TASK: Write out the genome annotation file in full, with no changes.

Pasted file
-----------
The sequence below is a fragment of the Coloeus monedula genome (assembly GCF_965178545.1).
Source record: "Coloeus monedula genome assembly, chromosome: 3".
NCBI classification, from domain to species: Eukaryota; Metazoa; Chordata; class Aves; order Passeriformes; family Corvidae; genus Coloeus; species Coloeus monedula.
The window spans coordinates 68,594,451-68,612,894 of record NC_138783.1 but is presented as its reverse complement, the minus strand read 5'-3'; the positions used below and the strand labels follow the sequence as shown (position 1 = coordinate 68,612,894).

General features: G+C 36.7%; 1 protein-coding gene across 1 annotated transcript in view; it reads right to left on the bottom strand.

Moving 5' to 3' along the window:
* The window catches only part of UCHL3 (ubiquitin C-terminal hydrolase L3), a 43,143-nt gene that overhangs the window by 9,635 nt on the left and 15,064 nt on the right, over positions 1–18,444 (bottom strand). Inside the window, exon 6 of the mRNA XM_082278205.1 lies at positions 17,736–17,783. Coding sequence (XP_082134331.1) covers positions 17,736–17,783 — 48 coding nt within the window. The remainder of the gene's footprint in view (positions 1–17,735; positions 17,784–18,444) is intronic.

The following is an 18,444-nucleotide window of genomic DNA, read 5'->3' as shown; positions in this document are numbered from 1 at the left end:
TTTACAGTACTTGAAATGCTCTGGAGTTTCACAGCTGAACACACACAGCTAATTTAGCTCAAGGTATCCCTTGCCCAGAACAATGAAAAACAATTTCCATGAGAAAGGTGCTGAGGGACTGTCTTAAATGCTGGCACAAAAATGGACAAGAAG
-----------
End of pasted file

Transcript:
The sequence below is a fragment of the Coloeus monedula genome (assembly GCF_965178545.1).
Source record: "Coloeus monedula genome assembly, chromosome: 3".
NCBI classification, from domain to species: Eukaryota; Metazoa; Chordata; class Aves; order Passeriformes; family Corvidae; genus Coloeus; species Coloeus monedula.
The window spans coordinates 68,594,451-68,612,894 of record NC_138783.1 but is presented as its reverse complement, the minus strand read 5'-3'; the positions used below and the strand labels follow the sequence as shown (position 1 = coordinate 68,612,894).

General features: G+C 36.7%; 1 protein-coding gene across 1 annotated transcript in view; it reads right to left on the bottom strand.

Moving 5' to 3' along the window:
* The window catches only part of UCHL3 (ubiquitin C-terminal hydrolase L3), a 43,143-nt gene that overhangs the window by 9,635 nt on the left and 15,064 nt on the right, over positions 1–18,444 (bottom strand). Inside the window, exon 6 of the mRNA XM_082278205.1 lies at positions 17,736–17,783. Coding sequence (XP_082134331.1) covers positions 17,736–17,783 — 48 coding nt within the window. The remainder of the gene's footprint in view (positions 1–17,735; positions 17,784–18,444) is intronic.

The following is an 18,444-nucleotide window of genomic DNA, read 5'->3' as shown; positions in this document are numbered from 1 at the left end:
TTTACAGTACTTGAAATGCTCTGGAGTTTCACAGCTGAACACACACAGCTAATTTAGCTCAAGGTATCCCTTGCCCAGAACAATGAAAAACAATTTCCATGAGAAAGGTGCTGAGGGACTGTCTTAAATGCTGGCACAAAAATGGACAAGAAG